Proof of Principle that Memories Can Be Erased

by elizabethlar on October 25, 2017 - 7:14pm


An article published the 19th of February 2017 by the American Association for the Advancement of Science (AAAS) titled Researchers Show “Proof of Principle” that Memories Can Be Erased described the results of researches regarding memories, after the researchers explained them at an annual meeting. Sheena Josselyn, a scientist of the physiology division at the University of Toronto in Canada focused her research on how memories are concealed in the brain. The neurons are responsible for such action and are the ones storing them inside the brain.  This discovery could possibly explain why, sometimes, memories are linked together, because in a short period of time, more than one neuron can successfully store a memory. If events do not occur in a close time period, the memories are not stored at the place in the brain. Regarding this notion of time, the director of the Center for Memory and Brain at Boston University, Howard Eichenbaum, studied the hippocampus of mice. More precisely, he studied the cells responsible for the notion of time. He mentioned that there were neurons with the capacity to “tell time” along with some cells related to “place” and that they construct memories according to space and time. With these information, they were able to target specific memories, meaning specific neurons. These neurons could be activated or deactivated, the latter resulting in the “erasing” of the memory. The results of the research did not show any methods that were suitable for humans, but they did prove that it could be possible in the future to erase traumatic memories, since memories can be targeted. Despite thinking their discoveries could help, the researches agreed that the idea raises many ethical questions.  

Personally, I find the topic of erasing memories to be interesting since it is truly controversial and because it could possibly help numerous people living with post-traumatic stress disorder, like mentioned in the article. This proof of principle raises many interesting ethical questions that touch a variety of spheres in social and natural sciences. Questions concerning the effects erasing memories could have on brains, the impacts it could have on people’s lives, if it is ethical to do so and if it would be dangerous are only a few of the many we should ask ourselves regarding this topic. The fact that there is as many social aspects as there are scientific aspects related to this topic is what makes it fascinating and thought-provoking, because it shows the weight this research has. We are our brains and without our memories, we wouldn’t exactly be who we are today, both researchers agreed with this point as well. Seeing the pros and cons concerning the idea helps realize it’s importance: by erasing memories, people with PTSD (post-traumatic stress disorder) could have better lives, but they wouldn’t have the same experience. To me, this is a very interesting issue because it brings us back to a question that is often asked with science… “We can, but should we?”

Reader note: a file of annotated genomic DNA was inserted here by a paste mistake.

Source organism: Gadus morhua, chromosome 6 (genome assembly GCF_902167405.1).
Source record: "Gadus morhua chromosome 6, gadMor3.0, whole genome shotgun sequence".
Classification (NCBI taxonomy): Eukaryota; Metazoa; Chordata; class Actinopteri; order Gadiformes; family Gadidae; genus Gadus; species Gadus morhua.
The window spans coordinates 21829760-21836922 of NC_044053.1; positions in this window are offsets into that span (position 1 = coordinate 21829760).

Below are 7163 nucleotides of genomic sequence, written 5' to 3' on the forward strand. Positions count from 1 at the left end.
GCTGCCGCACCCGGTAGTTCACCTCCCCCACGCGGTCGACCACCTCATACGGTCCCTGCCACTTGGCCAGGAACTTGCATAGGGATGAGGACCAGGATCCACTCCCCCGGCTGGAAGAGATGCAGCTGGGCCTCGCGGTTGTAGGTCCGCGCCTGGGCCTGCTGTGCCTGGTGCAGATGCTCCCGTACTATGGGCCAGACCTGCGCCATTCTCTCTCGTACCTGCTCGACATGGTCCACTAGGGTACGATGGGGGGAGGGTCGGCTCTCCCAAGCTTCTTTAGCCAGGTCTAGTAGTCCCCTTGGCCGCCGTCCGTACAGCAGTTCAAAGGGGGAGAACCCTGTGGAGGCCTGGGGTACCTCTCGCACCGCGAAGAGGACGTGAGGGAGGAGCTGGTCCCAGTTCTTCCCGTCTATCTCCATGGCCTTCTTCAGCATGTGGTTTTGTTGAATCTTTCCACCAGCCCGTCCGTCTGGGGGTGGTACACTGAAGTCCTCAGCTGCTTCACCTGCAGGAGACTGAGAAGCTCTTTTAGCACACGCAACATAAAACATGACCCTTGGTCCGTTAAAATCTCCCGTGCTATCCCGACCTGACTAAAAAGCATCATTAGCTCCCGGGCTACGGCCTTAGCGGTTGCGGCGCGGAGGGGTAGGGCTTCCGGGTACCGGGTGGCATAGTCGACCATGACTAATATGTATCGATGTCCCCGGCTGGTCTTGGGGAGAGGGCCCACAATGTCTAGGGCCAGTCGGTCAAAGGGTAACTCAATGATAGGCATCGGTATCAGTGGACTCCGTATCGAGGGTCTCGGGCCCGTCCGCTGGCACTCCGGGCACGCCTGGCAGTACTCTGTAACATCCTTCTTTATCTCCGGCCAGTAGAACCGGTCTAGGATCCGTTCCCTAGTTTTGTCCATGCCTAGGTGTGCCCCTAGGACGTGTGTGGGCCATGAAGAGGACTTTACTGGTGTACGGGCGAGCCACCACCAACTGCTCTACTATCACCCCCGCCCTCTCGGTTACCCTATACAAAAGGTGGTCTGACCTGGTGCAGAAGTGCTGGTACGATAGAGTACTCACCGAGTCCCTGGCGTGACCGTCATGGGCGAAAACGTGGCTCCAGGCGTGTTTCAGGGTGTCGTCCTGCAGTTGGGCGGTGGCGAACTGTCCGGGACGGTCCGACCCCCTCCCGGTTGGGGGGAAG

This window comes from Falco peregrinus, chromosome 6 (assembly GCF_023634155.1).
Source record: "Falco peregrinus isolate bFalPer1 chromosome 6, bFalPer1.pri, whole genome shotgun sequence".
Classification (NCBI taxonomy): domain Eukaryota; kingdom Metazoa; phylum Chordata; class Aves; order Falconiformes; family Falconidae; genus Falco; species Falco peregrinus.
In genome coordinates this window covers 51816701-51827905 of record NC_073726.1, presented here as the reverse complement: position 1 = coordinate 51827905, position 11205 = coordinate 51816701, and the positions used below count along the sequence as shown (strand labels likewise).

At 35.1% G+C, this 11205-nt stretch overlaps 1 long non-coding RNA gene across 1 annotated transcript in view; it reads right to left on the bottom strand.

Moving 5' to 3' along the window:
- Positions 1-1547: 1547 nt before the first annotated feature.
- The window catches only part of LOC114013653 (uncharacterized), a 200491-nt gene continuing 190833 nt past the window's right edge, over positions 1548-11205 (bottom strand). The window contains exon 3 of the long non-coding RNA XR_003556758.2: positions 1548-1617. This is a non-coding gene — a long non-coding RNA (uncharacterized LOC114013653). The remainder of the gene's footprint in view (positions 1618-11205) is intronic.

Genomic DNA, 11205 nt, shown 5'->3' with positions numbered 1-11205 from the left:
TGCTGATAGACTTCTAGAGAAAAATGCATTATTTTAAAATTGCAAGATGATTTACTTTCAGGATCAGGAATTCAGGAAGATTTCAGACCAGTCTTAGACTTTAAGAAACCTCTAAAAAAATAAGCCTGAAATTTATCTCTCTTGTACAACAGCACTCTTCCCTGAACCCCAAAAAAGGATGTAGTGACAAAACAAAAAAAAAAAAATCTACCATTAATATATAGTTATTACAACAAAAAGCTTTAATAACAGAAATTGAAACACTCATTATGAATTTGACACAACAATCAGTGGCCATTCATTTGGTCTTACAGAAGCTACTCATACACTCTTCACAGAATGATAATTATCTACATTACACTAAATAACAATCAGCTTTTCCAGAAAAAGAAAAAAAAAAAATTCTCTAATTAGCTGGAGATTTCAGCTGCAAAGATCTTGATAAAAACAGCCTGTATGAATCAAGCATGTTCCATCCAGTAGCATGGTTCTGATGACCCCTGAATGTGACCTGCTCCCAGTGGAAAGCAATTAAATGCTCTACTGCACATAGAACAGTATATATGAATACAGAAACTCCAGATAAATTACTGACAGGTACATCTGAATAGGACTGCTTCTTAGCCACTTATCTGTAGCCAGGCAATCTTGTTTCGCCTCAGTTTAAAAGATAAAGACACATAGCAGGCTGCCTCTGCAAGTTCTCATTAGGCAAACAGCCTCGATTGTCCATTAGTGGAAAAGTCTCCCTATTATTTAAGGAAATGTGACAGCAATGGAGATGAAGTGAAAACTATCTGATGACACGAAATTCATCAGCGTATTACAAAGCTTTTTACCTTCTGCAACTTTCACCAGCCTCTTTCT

The article written by Earl Lane from AAAS was, according to me, well written and relatively easy to comprehend. The information was written in a logic order, which made it easy to follow the results of the research. There were a few things that could have been added to the article though, according to me. I think it would’ve been interesting to add the actual method the researchers used in the article, or at least a short version of it, to give the readers an idea of how it truly works. It also would’ve been useful to have a small introduction about the two researchers to know a bit more about their complete research and what they are specialized in. On top of that, I think that the section about the ethical aspect of this should’ve been a little longer, to really show the impacts, but in general, the article was a great summary of the study made by Sheena Josselyn and Howard Eichenbaum. 

Here's the link to the article, if you want to read it as well:


Greetings elizabethlar. I appreciated reading your text, especially the line, "To me, this is a very interesting issue because it brings us back to a question that is often asked with science… “We can, but should we?”" You are right that this is a central question in science today and should be the forefront of all ethical considerations. As is the case with many issues related to studying the brain, at some point we cross ethical boundaries for the benefit of the broader picture of understanding the human condition. And I have to admit, I think that there are some memories (i.e. PTSD) that ought to be dealt with using drastic measures. Whether that involves the technique you wrote about is still up for debate.
By the way, you have an excellent writing style, not mention great control of your second language. Be careful choosing your register to fit the context, however. Your writing is perhaps a better fit for an academic scientific community.

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